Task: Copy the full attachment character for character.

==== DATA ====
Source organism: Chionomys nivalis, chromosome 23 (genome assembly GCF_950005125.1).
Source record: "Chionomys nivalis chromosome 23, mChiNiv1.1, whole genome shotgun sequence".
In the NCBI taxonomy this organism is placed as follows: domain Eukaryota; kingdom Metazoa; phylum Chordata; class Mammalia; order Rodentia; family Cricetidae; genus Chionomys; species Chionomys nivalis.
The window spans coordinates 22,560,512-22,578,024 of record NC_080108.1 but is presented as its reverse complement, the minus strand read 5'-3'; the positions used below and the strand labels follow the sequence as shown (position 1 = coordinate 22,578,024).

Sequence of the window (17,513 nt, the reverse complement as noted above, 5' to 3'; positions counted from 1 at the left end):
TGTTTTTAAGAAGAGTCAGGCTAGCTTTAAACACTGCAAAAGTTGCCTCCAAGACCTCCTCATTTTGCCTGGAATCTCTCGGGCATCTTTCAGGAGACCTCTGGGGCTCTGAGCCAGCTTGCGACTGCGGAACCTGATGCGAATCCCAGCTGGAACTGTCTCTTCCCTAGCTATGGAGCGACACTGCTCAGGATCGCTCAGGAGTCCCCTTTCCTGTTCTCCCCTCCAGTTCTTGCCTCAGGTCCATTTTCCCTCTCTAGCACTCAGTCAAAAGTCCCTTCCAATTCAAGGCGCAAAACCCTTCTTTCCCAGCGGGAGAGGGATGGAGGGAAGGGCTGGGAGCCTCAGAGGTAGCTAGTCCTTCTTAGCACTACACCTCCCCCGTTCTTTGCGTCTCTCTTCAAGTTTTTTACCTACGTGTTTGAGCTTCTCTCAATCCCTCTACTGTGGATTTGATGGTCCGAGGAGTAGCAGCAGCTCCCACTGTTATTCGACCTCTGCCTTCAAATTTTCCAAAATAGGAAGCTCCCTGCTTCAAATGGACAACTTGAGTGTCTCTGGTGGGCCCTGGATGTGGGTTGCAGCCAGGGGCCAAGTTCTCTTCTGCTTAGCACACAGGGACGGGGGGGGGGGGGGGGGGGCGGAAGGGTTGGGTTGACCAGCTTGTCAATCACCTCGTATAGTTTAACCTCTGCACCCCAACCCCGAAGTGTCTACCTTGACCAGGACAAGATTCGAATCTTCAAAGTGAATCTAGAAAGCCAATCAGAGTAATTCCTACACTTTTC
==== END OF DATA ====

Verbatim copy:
Source organism: Chionomys nivalis, chromosome 23 (genome assembly GCF_950005125.1).
Source record: "Chionomys nivalis chromosome 23, mChiNiv1.1, whole genome shotgun sequence".
In the NCBI taxonomy this organism is placed as follows: domain Eukaryota; kingdom Metazoa; phylum Chordata; class Mammalia; order Rodentia; family Cricetidae; genus Chionomys; species Chionomys nivalis.
The window spans coordinates 22,560,512-22,578,024 of record NC_080108.1 but is presented as its reverse complement, the minus strand read 5'-3'; the positions used below and the strand labels follow the sequence as shown (position 1 = coordinate 22,578,024).

Sequence of the window (17,513 nt, the reverse complement as noted above, 5' to 3'; positions counted from 1 at the left end):
TGTTTTTAAGAAGAGTCAGGCTAGCTTTAAACACTGCAAAAGTTGCCTCCAAGACCTCCTCATTTTGCCTGGAATCTCTCGGGCATCTTTCAGGAGACCTCTGGGGCTCTGAGCCAGCTTGCGACTGCGGAACCTGATGCGAATCCCAGCTGGAACTGTCTCTTCCCTAGCTATGGAGCGACACTGCTCAGGATCGCTCAGGAGTCCCCTTTCCTGTTCTCCCCTCCAGTTCTTGCCTCAGGTCCATTTTCCCTCTCTAGCACTCAGTCAAAAGTCCCTTCCAATTCAAGGCGCAAAACCCTTCTTTCCCAGCGGGAGAGGGATGGAGGGAAGGGCTGGGAGCCTCAGAGGTAGCTAGTCCTTCTTAGCACTACACCTCCCCCGTTCTTTGCGTCTCTCTTCAAGTTTTTTACCTACGTGTTTGAGCTTCTCTCAATCCCTCTACTGTGGATTTGATGGTCCGAGGAGTAGCAGCAGCTCCCACTGTTATTCGACCTCTGCCTTCAAATTTTCCAAAATAGGAAGCTCCCTGCTTCAAATGGACAACTTGAGTGTCTCTGGTGGGCCCTGGATGTGGGTTGCAGCCAGGGGCCAAGTTCTCTTCTGCTTAGCACACAGGGACGGGGGGGGGGGGGGGGGGGCGGAAGGGTTGGGTTGACCAGCTTGTCAATCACCTCGTATAGTTTAACCTCTGCACCCCAACCCCGAAGTGTCTACCTTGACCAGGACAAGATTCGAATCTTCAAAGTGAATCTAGAAAGCCAATCAGAGTAATTCCTACACTTTTC